Not only can sore neck muscles from working out with weights cause a headache, but don’t underestimate what bad sitting posture can do, either.

A headache can be an alarming symptom, but remember, the head is like any other part of the body, in that if it’s the site of aggravation, a headache can often result.

And that site doesn’t necessarily have to be on the head itself; it can be nearby.

And this includes from lifting weights; the neck muscles are located in close enough proximity to the head to cause a radiating pain or ache that travels upward.

For this article I interviewed Dr. Mark Galland, orthopedic surgeon, sports medicine specialist and physician at Orthopaedic Specialists of North Carolina. Let’s first look at lifting weights.

Dr. Galland explains, “Weightlifting can certainly cause headaches, especially when neck muscles are overworked, causing hypertrophy and sometimes muscle spasms.”

These muscle spasms can register over 5 on the 1 to 10 pain scale.

Strength training moves that involve the neck muscles include shoulder shrugs, the deadlift and other pulling exercises.

But now another question is triggered…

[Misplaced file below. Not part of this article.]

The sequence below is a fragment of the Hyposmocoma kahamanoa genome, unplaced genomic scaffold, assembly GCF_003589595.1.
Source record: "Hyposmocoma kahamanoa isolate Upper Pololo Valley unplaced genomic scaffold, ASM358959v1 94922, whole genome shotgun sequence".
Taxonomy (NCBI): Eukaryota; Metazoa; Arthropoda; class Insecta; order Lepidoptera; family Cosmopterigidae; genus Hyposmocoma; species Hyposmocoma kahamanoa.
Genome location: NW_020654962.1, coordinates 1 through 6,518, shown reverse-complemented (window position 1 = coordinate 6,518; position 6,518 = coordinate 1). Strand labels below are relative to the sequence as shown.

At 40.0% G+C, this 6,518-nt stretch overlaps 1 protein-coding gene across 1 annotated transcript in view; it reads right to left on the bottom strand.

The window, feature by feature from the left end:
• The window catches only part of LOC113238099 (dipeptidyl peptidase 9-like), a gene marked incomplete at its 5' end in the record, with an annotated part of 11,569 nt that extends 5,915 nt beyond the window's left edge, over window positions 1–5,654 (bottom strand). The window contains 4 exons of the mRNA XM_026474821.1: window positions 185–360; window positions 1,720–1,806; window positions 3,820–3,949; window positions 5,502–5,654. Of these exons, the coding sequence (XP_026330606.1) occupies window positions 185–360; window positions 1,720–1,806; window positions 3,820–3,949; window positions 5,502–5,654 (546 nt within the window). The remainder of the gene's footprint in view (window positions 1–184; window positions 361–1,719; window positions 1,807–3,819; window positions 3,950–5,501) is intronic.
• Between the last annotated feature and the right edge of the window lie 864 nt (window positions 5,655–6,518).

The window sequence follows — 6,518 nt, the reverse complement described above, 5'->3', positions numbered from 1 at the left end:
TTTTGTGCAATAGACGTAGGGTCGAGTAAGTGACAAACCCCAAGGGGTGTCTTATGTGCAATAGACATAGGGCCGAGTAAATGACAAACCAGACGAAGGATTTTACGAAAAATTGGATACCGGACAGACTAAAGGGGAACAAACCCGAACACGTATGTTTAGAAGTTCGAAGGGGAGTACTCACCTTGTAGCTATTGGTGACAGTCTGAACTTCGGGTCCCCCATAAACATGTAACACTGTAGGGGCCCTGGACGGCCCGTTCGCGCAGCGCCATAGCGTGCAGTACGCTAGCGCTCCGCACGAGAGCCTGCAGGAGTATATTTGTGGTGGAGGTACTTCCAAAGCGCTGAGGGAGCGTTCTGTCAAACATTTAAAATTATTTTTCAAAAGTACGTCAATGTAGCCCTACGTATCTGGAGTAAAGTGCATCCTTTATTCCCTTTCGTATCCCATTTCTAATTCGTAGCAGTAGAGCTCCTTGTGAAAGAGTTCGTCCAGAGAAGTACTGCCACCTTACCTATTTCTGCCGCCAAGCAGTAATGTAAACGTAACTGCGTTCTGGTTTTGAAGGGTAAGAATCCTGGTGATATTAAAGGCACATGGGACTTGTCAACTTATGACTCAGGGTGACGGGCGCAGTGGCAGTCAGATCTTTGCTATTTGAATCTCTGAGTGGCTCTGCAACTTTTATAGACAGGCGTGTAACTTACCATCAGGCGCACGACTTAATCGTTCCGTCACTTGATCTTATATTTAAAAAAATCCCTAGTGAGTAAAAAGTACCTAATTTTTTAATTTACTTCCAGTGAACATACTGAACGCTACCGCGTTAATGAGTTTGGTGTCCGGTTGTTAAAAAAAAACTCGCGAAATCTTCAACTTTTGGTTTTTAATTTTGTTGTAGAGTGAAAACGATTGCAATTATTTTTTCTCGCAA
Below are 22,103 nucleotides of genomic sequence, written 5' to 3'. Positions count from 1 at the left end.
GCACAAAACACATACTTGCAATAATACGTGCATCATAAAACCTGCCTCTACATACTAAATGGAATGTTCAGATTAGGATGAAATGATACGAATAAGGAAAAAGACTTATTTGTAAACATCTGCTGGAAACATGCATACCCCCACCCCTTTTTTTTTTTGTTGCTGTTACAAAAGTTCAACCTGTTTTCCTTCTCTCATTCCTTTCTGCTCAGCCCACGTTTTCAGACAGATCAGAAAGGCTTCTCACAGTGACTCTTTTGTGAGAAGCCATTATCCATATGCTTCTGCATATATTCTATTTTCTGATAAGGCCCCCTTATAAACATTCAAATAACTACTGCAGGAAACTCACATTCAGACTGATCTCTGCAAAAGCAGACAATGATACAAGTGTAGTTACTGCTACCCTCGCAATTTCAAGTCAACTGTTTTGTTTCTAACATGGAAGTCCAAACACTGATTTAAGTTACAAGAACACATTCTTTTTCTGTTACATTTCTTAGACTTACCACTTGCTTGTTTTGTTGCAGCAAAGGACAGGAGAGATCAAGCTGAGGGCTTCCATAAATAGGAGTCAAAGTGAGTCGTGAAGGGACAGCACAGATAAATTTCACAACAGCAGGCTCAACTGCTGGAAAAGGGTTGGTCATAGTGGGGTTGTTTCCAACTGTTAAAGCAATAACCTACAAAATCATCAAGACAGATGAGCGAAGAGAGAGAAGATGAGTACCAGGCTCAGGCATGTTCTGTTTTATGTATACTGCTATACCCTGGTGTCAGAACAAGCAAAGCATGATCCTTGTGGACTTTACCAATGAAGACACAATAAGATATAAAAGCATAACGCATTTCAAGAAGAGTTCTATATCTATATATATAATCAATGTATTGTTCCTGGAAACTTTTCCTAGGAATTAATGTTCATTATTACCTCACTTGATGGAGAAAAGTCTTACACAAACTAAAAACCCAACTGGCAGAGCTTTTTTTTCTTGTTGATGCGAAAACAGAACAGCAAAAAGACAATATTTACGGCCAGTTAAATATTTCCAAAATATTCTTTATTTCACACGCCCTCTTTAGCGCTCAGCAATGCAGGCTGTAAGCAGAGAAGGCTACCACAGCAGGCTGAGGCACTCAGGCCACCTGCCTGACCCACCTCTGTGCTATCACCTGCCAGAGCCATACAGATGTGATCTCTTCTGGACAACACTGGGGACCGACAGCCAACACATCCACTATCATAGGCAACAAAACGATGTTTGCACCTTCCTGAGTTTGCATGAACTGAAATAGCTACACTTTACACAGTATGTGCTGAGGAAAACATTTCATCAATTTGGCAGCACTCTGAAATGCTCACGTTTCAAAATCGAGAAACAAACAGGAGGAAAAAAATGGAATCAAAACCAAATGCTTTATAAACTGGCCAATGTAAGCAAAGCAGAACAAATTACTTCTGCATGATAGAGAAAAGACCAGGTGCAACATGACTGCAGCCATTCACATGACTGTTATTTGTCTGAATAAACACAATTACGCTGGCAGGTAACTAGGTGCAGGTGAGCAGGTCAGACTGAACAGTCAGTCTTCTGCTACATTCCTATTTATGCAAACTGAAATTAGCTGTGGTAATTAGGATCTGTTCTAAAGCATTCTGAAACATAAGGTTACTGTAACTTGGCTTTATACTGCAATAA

Just what is the mechanism for these headaches that are induced by lifting weights?

Dr. Galland puts it this way: “Overworked muscles = spasm = tightness—which causes direct pain of scalp muscles or indirectly by pinching occipital and other scalp nerves.”

Nerve pain can really hurt, even if it’s a spasming muscle and lactic acid encroaching upon the nerve.

What about poor sitting posture?

Dr. Galland says, “One of the most common causes of headaches are muscles that are made sore from tension and the constant hunching over computers. When we do not sit up straight, our heads have to extend backward, which causes spasm and strain. Occipital neuralgia, which is quite rare, can cause very sharp, intense pain, can occur when your neck muscles are in spasm and contracted.”